Spicer Slams Media: Dems Didn’t ‘Almost Win’ in Georgia, ‘They Lost’

During Wednesday’s White House briefing, NBC reporter Hallie Jackson asked if President Trump was “expending too much political capital on a race that Republicans should be winning easily,” referring to Georgia’s special congressional election. In response, Press Secretary Sean Spicer blasted the absurd liberal media narrative that it was a “symbolic” or “emotional” victory for Democrats despite their candidate falling short.

“I thought that some of the coverage was a little intriguing as I watched it....Democrats went all in on this race. They spent over $8.3 million. They said on the record that their goal was to win this race. They lost. And the reaction has somewhat been, you know, that they almost won. No, they lost,” Spicer declared.

Jackson interjected by pointing to the upcoming runoff between Democrat Jon Ossoff and Republican Karen Handel in June: “Technically there’s still two months left though, right?” Spicer pushed back: “No, not in terms of what their stated goal was. They said that their goal last night was to win the race with over 50%....They didn’t run for a runoff, they ran to win last night, and they lost.”

He lectured the journalists in the room: “And so, anything sort of describing that as a loss is – is sort of inconceivable to me in the sense that that’s literally what they said their goal was to do....They put all the money that they had in there, they put all the firepower, and they came up short. So, it’s a loss.”

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Proving Spicer’s point, just hours earlier on MSNBC, anchor Stephanie Ruhle spun the electoral result as a “symbolic” victory for Ossoff.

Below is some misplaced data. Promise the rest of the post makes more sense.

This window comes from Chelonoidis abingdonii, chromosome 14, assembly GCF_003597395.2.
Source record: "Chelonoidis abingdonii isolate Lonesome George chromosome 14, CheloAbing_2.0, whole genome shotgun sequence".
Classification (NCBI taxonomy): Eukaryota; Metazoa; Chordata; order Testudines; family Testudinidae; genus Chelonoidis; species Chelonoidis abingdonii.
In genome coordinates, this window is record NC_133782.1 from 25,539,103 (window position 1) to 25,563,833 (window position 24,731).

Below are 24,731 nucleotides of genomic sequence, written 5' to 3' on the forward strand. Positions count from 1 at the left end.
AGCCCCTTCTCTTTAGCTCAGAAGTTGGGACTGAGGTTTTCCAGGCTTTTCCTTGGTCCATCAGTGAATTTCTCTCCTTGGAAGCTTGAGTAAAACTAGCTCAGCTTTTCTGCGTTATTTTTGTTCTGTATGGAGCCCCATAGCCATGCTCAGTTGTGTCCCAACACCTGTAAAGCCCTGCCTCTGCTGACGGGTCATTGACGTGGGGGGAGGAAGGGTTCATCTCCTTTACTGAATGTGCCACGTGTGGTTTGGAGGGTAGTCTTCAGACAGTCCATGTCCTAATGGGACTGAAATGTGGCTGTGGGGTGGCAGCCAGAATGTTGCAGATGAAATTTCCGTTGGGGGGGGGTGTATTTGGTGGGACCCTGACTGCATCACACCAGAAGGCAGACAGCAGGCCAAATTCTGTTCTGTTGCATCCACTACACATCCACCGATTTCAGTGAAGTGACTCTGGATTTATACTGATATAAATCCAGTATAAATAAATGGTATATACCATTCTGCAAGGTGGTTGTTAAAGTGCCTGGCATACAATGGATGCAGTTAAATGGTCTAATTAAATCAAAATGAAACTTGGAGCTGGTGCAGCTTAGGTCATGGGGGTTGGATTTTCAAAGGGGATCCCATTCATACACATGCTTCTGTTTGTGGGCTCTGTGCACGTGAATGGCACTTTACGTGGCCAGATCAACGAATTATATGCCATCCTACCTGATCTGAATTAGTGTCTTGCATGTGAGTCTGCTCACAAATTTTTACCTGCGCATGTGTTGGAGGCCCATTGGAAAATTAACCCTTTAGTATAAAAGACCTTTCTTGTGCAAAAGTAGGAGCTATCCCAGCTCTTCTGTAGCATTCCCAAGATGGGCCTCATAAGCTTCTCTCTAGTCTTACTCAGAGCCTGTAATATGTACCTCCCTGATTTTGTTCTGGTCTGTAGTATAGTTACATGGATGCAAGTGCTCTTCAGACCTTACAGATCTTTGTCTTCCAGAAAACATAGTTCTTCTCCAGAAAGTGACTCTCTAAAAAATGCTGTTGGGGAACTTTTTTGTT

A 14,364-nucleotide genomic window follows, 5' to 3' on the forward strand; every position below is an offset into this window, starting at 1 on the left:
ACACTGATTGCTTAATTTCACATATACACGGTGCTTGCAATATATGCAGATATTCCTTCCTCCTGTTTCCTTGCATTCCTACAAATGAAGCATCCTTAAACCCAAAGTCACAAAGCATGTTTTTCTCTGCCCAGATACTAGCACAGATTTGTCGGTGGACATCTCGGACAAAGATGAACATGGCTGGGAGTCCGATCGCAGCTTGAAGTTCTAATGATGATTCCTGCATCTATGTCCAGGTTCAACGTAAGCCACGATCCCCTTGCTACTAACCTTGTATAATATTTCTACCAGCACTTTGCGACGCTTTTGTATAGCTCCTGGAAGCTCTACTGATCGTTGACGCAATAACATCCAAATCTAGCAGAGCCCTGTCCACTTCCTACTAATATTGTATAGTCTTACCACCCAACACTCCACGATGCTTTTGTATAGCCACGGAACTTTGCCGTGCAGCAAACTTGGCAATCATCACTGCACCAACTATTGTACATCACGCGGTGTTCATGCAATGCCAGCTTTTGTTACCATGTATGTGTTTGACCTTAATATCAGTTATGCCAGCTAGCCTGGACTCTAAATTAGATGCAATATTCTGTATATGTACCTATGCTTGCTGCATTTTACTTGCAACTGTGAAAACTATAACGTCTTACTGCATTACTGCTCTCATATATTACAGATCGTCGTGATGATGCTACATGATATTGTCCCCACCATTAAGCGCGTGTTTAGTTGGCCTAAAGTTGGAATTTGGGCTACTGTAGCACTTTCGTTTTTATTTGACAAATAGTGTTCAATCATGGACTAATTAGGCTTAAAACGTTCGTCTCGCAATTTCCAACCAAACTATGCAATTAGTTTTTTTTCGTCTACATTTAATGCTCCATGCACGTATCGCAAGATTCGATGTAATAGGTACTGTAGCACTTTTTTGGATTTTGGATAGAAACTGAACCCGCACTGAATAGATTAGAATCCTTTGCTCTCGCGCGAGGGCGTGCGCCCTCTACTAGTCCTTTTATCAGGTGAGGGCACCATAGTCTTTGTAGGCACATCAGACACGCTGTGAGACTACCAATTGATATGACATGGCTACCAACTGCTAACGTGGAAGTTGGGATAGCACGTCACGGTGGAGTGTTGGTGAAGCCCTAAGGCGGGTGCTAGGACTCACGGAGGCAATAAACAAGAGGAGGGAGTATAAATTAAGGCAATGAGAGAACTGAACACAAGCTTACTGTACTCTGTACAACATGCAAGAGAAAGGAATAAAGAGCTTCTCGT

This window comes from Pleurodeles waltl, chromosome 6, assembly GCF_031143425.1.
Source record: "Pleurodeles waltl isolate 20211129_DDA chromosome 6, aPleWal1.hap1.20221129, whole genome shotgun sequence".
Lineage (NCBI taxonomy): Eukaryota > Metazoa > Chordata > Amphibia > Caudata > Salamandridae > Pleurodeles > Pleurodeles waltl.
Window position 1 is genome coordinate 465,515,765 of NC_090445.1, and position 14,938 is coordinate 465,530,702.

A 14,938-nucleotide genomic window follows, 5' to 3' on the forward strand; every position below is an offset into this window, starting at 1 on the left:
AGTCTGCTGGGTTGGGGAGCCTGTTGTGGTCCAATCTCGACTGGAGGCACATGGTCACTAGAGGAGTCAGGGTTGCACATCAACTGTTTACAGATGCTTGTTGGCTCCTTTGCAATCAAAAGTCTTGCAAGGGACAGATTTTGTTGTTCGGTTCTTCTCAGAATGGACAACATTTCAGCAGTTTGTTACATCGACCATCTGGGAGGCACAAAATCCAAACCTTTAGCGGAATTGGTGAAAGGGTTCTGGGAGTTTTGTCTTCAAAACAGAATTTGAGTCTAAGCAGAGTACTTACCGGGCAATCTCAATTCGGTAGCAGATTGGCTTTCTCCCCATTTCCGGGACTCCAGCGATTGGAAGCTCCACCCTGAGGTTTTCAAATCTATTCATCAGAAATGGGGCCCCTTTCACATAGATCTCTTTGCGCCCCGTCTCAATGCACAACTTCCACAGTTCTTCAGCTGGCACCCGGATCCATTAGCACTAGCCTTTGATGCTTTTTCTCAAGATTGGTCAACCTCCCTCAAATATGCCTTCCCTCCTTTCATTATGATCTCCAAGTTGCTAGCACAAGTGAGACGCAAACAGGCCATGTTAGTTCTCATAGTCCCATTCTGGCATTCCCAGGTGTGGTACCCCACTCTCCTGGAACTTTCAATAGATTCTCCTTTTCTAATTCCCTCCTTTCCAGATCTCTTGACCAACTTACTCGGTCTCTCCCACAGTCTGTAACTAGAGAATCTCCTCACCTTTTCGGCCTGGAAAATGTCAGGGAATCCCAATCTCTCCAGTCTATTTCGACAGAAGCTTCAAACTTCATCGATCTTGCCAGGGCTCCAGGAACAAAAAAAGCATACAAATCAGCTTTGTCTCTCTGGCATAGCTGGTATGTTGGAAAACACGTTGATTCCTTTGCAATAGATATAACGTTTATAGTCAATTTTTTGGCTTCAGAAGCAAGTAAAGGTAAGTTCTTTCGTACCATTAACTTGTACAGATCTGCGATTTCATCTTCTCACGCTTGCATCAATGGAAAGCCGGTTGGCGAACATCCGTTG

On ABC’s Good Morning America, political analyst John Avlon argued that it was an “emotional victory.”

On NBC’s Today, co-host Savannah Guthrie cheered Ossoff “nearly pulling off the shocking upset” and warned that the election was an “ominous sign” for Republicans.

Here is a transcript of Spicer’s April 19 exchange with Jackson:

12:36 PM ET

(...)

HALLIE JACKSON: I want to ask about GA – Georgia 6th here. Two quick ones on that. Is the President planning to campaign for the Republican challenger there? Will he go to Georgia to get out the vote?  

SEAN SPICER: I don't know. If needed, I think the President’s going to make sure that he does everything he can to maintain majorities and further the party. But we’ll see if we’re needed.

JACKSON: Is he expending too much political capital on a race that Republicans should be winning easily?

SPICER: Well, you know, it’s interesting. I thought that some of the coverage was a little intriguing as I watched it. Suddenly – the Democrats went all in on this race. They spent over $8.3 million. They said on the record that their goal was to win this race. They lost. And the reaction has somewhat been, you know, that they almost won. No, they lost. They made very clear what their goal was in this race. They spent $8.3 million and threw everything, including the kitchen sink, at it and lost. And so –

JACKSON: Technically there’s still two months left though, right?

SPICER: No, not in terms of what their stated goal was. They said that their goal last night was to win the race with over 50%. They spent $8.3 million. They didn’t run for a runoff, they ran to win last night, and they lost. And so, anything sort of describing that as a loss is – is sort of inconceivable to me in the sense that that’s literally what they said their goal was to do. And they said, “We want to win Tuesday night with over 50%.” They came up short of their goal. They put all the money that they had in there, they put all the firepower, and they came up short. So, it’s a loss.

(...)

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